Mention the world migration to non-angling member of the public and you will likely evoke in their mind’s eye images of huge herds of wildebeest or reindeer, sweeping magestically across plains or tundra, flocks of geese, or swallows heading south for winter. The likelihood is that very few would think of fish.
But one charity, the Wold Fish Migration Foundation, seeks to change that by organising a series of global events under the name World Fish Migration Day.
There are, of course, many types of migratory fish, and even among the angling community, we are probably guilty of focussing on a few superstar species: salmon, sea trout (sewin) and steelhead. But whole ecosystems, foodchains and human communities are built on fish migrations, whether that’s herring, tuna, sharks (did you know that some bull sharks migrate upstream!?), eels, shad, catfish or the humble three-spined stickleback.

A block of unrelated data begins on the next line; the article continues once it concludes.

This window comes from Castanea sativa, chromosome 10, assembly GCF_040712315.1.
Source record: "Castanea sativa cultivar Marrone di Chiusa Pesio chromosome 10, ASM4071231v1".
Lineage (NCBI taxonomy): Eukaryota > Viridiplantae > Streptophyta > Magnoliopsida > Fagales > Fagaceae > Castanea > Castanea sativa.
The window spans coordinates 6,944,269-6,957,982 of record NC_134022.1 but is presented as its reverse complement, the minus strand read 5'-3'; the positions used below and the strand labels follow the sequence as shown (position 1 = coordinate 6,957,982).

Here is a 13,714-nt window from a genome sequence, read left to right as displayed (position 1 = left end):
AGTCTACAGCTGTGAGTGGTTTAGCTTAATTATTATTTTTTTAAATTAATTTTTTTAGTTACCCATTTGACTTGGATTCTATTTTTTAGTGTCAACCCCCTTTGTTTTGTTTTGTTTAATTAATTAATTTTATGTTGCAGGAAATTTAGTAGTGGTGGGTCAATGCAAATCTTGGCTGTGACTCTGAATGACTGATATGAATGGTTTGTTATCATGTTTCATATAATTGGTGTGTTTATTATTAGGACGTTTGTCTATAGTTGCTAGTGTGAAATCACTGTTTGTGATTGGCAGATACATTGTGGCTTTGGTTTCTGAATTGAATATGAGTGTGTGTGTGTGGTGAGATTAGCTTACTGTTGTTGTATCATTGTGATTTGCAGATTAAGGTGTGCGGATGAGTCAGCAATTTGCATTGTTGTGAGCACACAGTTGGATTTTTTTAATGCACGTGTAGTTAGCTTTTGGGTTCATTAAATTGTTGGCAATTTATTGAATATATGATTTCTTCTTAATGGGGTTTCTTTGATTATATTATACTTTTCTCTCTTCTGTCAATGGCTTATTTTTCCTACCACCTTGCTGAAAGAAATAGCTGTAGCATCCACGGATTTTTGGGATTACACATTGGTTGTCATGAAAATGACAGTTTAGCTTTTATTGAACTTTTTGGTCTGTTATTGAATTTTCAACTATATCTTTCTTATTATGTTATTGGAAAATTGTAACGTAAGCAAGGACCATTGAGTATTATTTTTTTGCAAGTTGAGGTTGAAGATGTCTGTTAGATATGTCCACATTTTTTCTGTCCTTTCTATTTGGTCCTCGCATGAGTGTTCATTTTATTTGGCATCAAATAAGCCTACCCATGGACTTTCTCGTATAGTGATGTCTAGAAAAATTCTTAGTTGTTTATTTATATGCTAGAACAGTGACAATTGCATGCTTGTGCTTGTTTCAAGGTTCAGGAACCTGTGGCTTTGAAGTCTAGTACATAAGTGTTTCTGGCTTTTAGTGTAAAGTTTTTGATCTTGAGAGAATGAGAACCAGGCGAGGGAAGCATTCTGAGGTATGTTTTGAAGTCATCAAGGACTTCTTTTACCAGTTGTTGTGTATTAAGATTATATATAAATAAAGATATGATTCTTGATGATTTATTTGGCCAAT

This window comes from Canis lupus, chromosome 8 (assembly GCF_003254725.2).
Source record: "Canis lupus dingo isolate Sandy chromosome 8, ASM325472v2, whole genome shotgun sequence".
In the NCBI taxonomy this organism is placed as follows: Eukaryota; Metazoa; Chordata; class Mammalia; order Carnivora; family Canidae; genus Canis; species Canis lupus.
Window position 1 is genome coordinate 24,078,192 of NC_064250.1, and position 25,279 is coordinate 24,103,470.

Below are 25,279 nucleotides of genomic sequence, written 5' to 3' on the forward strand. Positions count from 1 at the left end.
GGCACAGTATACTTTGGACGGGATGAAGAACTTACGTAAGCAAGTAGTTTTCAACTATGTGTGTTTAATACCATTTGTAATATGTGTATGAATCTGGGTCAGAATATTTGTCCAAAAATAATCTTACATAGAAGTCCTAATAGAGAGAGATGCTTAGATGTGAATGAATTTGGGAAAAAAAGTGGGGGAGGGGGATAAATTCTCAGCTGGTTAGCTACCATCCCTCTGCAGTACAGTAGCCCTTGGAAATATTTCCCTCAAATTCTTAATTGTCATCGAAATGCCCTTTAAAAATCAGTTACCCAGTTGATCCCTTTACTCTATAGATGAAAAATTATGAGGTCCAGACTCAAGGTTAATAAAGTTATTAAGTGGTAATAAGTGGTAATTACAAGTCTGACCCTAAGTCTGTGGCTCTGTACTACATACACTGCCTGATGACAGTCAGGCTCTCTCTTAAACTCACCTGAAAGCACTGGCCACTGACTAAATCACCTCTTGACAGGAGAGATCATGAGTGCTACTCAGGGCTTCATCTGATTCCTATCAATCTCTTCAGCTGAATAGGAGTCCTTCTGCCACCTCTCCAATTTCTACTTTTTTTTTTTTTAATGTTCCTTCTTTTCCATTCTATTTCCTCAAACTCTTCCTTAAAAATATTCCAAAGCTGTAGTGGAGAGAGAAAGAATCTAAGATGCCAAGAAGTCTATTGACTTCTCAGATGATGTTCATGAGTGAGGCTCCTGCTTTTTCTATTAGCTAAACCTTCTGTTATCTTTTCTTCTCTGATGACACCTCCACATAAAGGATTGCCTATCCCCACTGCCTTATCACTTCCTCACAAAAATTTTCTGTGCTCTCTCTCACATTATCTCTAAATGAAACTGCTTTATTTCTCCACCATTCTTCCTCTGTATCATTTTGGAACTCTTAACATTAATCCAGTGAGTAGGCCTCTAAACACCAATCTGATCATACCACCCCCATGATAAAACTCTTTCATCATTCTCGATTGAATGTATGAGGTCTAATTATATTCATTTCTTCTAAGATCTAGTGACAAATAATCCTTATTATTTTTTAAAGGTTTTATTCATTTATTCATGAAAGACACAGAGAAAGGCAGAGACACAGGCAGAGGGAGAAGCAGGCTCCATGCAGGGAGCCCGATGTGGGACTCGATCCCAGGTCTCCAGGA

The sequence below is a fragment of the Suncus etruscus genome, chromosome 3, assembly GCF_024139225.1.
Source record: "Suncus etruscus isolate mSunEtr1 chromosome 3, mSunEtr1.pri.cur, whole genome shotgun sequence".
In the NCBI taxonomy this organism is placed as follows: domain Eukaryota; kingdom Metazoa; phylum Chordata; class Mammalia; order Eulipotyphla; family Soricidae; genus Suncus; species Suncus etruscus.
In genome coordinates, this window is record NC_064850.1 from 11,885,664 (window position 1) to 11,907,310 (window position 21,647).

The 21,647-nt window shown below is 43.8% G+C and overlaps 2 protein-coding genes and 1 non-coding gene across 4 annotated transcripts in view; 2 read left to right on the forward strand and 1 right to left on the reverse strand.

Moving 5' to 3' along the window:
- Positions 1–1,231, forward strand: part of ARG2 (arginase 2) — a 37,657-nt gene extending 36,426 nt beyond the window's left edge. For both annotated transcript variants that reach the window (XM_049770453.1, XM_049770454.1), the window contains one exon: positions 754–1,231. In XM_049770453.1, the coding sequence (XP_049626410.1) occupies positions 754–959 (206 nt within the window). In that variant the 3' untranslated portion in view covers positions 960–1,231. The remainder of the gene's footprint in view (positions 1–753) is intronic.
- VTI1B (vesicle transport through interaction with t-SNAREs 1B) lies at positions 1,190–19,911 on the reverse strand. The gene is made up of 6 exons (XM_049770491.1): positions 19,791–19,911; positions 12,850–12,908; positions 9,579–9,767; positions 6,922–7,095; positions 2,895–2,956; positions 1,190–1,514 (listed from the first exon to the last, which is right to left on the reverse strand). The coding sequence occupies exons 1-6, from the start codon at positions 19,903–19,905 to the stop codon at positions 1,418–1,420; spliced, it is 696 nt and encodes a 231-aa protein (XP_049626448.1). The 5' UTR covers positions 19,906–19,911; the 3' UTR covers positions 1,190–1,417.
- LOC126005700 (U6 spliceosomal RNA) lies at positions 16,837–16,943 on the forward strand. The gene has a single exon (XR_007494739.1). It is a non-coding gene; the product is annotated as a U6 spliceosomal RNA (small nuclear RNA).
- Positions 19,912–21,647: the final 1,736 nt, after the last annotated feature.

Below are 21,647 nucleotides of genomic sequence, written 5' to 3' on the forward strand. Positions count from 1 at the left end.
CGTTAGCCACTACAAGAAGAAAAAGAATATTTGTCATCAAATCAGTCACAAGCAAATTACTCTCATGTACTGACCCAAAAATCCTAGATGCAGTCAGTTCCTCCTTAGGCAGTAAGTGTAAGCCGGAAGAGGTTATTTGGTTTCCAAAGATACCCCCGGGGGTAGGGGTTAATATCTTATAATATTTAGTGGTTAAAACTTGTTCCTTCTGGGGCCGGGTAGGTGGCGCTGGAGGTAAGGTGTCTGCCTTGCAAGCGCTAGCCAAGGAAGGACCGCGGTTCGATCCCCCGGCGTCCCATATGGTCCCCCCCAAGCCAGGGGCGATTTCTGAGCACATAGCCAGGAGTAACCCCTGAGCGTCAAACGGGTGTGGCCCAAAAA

Some migrate for food, some to reproduce, but all are threatened, whether from pollution, dams or over-exploitation by commercial fishing.
The importance of raising awareness of these species and their role in local and global ecosystems and economies cannot be overstated, which is why the WFMF’s work is so important. In 2016 they organised 300 events worldwide, bringing together people, and especially youngsters, to educate them about these remarkable fish, and how to protect them.
In addition to organising that global event, WFMF also run projects to locate and remove old and disused dams, re-connect river systems to the sea, and carry out important research.